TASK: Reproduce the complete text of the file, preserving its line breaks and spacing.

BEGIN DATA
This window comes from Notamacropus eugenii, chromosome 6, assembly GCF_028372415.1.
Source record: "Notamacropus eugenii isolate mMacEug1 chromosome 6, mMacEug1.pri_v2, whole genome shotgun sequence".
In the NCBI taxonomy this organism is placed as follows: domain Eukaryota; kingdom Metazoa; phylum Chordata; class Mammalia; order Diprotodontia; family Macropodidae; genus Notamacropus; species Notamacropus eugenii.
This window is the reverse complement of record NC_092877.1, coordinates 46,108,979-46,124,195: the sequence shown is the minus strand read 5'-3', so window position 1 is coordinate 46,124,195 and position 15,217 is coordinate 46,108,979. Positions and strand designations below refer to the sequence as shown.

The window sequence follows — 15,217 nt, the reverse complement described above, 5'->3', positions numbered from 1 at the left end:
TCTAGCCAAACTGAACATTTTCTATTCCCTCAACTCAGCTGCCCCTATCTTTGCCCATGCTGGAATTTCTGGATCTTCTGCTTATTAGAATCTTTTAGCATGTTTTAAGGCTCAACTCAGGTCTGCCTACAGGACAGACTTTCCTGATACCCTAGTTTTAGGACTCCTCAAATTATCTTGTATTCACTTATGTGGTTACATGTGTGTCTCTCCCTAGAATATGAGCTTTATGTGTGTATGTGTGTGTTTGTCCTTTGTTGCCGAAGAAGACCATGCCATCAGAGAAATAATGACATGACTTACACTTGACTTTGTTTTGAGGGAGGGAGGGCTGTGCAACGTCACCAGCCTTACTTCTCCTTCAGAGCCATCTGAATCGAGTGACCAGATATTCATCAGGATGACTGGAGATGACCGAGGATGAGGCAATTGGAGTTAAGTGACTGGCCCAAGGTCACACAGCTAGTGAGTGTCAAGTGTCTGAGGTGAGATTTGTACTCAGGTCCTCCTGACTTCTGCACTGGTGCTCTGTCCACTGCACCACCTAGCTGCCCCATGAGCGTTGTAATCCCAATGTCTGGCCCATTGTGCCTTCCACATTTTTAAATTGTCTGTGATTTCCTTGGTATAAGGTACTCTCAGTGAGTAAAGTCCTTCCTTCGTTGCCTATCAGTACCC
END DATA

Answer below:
This window comes from Notamacropus eugenii, chromosome 6, assembly GCF_028372415.1.
Source record: "Notamacropus eugenii isolate mMacEug1 chromosome 6, mMacEug1.pri_v2, whole genome shotgun sequence".
In the NCBI taxonomy this organism is placed as follows: domain Eukaryota; kingdom Metazoa; phylum Chordata; class Mammalia; order Diprotodontia; family Macropodidae; genus Notamacropus; species Notamacropus eugenii.
This window is the reverse complement of record NC_092877.1, coordinates 46,108,979-46,124,195: the sequence shown is the minus strand read 5'-3', so window position 1 is coordinate 46,124,195 and position 15,217 is coordinate 46,108,979. Positions and strand designations below refer to the sequence as shown.

The window sequence follows — 15,217 nt, the reverse complement described above, 5'->3', positions numbered from 1 at the left end:
TCTAGCCAAACTGAACATTTTCTATTCCCTCAACTCAGCTGCCCCTATCTTTGCCCATGCTGGAATTTCTGGATCTTCTGCTTATTAGAATCTTTTAGCATGTTTTAAGGCTCAACTCAGGTCTGCCTACAGGACAGACTTTCCTGATACCCTAGTTTTAGGACTCCTCAAATTATCTTGTATTCACTTATGTGGTTACATGTGTGTCTCTCCCTAGAATATGAGCTTTATGTGTGTATGTGTGTGTTTGTCCTTTGTTGCCGAAGAAGACCATGCCATCAGAGAAATAATGACATGACTTACACTTGACTTTGTTTTGAGGGAGGGAGGGCTGTGCAACGTCACCAGCCTTACTTCTCCTTCAGAGCCATCTGAATCGAGTGACCAGATATTCATCAGGATGACTGGAGATGACCGAGGATGAGGCAATTGGAGTTAAGTGACTGGCCCAAGGTCACACAGCTAGTGAGTGTCAAGTGTCTGAGGTGAGATTTGTACTCAGGTCCTCCTGACTTCTGCACTGGTGCTCTGTCCACTGCACCACCTAGCTGCCCCATGAGCGTTGTAATCCCAATGTCTGGCCCATTGTGCCTTCCACATTTTTAAATTGTCTGTGATTTCCTTGGTATAAGGTACTCTCAGTGAGTAAAGTCCTTCCTTCGTTGCCTATCAGTACCC